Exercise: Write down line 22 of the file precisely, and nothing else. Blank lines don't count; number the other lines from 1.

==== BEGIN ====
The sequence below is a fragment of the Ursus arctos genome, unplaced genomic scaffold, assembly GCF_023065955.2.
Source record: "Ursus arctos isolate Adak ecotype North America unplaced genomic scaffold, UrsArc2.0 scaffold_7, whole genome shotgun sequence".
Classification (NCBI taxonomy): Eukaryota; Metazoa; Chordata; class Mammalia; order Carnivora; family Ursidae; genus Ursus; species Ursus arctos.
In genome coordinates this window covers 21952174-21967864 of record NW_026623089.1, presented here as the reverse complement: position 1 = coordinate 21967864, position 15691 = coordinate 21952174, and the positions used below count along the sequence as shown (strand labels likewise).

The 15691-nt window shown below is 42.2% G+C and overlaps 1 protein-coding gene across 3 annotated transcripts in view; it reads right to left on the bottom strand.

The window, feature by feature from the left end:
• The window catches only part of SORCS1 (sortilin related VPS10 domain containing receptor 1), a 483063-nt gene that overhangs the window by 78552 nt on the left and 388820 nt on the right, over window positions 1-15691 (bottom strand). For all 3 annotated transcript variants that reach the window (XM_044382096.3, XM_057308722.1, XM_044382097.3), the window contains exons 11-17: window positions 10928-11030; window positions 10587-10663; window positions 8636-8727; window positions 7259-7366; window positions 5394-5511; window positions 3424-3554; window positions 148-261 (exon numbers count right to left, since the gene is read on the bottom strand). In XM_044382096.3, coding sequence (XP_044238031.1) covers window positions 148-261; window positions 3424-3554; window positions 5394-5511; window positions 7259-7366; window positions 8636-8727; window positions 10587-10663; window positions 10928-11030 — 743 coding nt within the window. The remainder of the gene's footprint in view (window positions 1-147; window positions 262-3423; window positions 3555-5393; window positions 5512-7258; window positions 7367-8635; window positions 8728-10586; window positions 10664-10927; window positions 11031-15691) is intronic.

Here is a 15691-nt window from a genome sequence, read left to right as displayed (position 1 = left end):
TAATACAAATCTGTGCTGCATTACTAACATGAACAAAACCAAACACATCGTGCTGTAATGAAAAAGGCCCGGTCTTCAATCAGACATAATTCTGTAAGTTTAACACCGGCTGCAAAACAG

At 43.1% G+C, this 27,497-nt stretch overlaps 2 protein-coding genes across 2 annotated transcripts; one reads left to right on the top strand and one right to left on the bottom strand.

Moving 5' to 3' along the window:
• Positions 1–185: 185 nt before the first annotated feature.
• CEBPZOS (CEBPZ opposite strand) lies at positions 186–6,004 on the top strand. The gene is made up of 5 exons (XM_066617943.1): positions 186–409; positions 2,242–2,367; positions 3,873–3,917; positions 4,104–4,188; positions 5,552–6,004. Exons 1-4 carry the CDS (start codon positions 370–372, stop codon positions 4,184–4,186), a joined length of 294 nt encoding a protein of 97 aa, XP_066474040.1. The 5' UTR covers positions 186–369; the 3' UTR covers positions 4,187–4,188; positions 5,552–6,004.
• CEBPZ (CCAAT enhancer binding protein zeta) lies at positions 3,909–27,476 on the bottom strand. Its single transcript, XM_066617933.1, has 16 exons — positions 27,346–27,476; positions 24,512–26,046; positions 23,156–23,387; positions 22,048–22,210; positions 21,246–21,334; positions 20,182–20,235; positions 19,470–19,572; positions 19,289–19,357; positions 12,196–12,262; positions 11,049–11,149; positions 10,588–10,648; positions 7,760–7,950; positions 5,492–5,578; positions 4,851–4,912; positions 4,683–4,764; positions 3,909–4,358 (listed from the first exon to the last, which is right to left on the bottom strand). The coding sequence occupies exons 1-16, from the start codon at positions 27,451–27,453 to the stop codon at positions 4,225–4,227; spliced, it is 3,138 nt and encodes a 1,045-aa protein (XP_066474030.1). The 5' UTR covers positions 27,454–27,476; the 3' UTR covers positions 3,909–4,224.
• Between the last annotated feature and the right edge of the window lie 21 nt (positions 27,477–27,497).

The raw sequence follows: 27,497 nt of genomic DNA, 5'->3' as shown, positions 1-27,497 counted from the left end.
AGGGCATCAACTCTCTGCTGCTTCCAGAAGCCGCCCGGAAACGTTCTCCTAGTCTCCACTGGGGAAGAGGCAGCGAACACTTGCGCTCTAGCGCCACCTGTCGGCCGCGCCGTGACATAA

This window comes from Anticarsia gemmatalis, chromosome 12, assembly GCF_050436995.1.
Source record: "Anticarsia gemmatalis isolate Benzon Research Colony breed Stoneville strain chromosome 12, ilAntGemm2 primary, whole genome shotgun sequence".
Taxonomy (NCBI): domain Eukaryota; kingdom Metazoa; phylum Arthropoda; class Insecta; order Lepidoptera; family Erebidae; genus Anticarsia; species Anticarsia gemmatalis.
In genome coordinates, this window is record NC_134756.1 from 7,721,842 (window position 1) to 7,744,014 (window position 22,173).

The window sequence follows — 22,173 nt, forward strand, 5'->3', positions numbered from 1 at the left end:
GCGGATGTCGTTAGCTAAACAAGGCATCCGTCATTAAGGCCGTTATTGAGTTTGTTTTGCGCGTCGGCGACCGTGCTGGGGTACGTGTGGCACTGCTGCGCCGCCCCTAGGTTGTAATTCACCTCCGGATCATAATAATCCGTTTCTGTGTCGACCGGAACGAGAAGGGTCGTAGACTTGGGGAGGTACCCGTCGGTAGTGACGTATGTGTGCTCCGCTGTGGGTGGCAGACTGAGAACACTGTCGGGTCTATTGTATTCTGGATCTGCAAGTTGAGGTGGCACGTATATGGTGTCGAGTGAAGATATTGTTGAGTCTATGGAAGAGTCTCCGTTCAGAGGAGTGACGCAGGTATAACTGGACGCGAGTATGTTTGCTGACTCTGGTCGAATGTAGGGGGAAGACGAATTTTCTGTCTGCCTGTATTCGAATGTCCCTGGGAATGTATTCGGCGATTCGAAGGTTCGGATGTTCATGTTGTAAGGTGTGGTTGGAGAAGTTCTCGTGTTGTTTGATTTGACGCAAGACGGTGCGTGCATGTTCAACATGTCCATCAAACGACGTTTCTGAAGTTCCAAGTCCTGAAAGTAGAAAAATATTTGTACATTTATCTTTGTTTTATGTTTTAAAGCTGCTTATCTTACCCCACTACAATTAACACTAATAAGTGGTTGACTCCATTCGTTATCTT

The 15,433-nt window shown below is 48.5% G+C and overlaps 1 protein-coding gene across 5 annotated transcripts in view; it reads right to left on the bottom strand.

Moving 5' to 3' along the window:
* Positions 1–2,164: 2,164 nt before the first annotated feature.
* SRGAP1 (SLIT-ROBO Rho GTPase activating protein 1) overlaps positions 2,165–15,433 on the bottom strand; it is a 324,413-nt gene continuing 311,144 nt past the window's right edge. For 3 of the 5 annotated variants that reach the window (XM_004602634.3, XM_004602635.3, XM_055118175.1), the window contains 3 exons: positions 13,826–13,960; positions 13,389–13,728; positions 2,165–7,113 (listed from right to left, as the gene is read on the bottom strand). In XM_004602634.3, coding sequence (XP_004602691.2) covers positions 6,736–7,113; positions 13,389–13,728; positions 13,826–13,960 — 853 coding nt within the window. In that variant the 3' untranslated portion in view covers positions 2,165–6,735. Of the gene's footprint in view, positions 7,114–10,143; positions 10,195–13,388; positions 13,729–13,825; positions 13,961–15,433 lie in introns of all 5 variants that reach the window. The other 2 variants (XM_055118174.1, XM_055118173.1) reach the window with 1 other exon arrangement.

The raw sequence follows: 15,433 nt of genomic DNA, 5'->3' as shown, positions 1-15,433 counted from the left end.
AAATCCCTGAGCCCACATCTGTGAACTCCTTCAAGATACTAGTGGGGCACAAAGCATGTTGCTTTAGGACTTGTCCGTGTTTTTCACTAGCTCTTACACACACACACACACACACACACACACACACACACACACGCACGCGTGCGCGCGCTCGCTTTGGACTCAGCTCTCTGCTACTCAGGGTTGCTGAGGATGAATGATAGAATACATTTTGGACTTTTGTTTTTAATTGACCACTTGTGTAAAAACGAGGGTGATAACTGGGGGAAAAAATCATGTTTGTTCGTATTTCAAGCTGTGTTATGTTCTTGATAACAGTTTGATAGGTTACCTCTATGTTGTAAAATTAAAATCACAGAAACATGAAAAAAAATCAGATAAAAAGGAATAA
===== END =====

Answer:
The window sequence follows — 22,173 nt, forward strand, 5'->3', positions numbered from 1 at the left end: